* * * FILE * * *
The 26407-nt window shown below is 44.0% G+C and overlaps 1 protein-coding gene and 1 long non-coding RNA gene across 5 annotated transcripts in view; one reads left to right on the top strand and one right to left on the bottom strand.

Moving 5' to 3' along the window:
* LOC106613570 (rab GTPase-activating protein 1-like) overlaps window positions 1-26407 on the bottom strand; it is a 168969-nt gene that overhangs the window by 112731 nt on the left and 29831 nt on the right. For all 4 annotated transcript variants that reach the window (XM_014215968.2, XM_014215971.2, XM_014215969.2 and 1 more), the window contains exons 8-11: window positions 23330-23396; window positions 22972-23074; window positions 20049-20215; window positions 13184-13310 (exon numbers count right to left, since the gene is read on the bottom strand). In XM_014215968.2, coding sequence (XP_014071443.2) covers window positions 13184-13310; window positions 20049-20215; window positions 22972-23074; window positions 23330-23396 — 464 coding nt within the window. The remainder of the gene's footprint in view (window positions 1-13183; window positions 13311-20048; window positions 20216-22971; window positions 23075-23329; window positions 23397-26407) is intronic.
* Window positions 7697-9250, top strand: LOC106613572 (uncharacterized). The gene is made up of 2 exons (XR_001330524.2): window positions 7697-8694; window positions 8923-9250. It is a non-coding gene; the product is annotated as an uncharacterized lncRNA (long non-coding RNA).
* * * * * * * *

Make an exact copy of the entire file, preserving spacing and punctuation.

The 26407-nt window shown below is 44.0% G+C and overlaps 1 protein-coding gene and 1 long non-coding RNA gene across 5 annotated transcripts in view; one reads left to right on the top strand and one right to left on the bottom strand.

Moving 5' to 3' along the window:
* LOC106613570 (rab GTPase-activating protein 1-like) overlaps window positions 1-26407 on the bottom strand; it is a 168969-nt gene that overhangs the window by 112731 nt on the left and 29831 nt on the right. For all 4 annotated transcript variants that reach the window (XM_014215968.2, XM_014215971.2, XM_014215969.2 and 1 more), the window contains exons 8-11: window positions 23330-23396; window positions 22972-23074; window positions 20049-20215; window positions 13184-13310 (exon numbers count right to left, since the gene is read on the bottom strand). In XM_014215968.2, coding sequence (XP_014071443.2) covers window positions 13184-13310; window positions 20049-20215; window positions 22972-23074; window positions 23330-23396 — 464 coding nt within the window. The remainder of the gene's footprint in view (window positions 1-13183; window positions 13311-20048; window positions 20216-22971; window positions 23075-23329; window positions 23397-26407) is intronic.
* Window positions 7697-9250, top strand: LOC106613572 (uncharacterized). The gene is made up of 2 exons (XR_001330524.2): window positions 7697-8694; window positions 8923-9250. It is a non-coding gene; the product is annotated as an uncharacterized lncRNA (long non-coding RNA).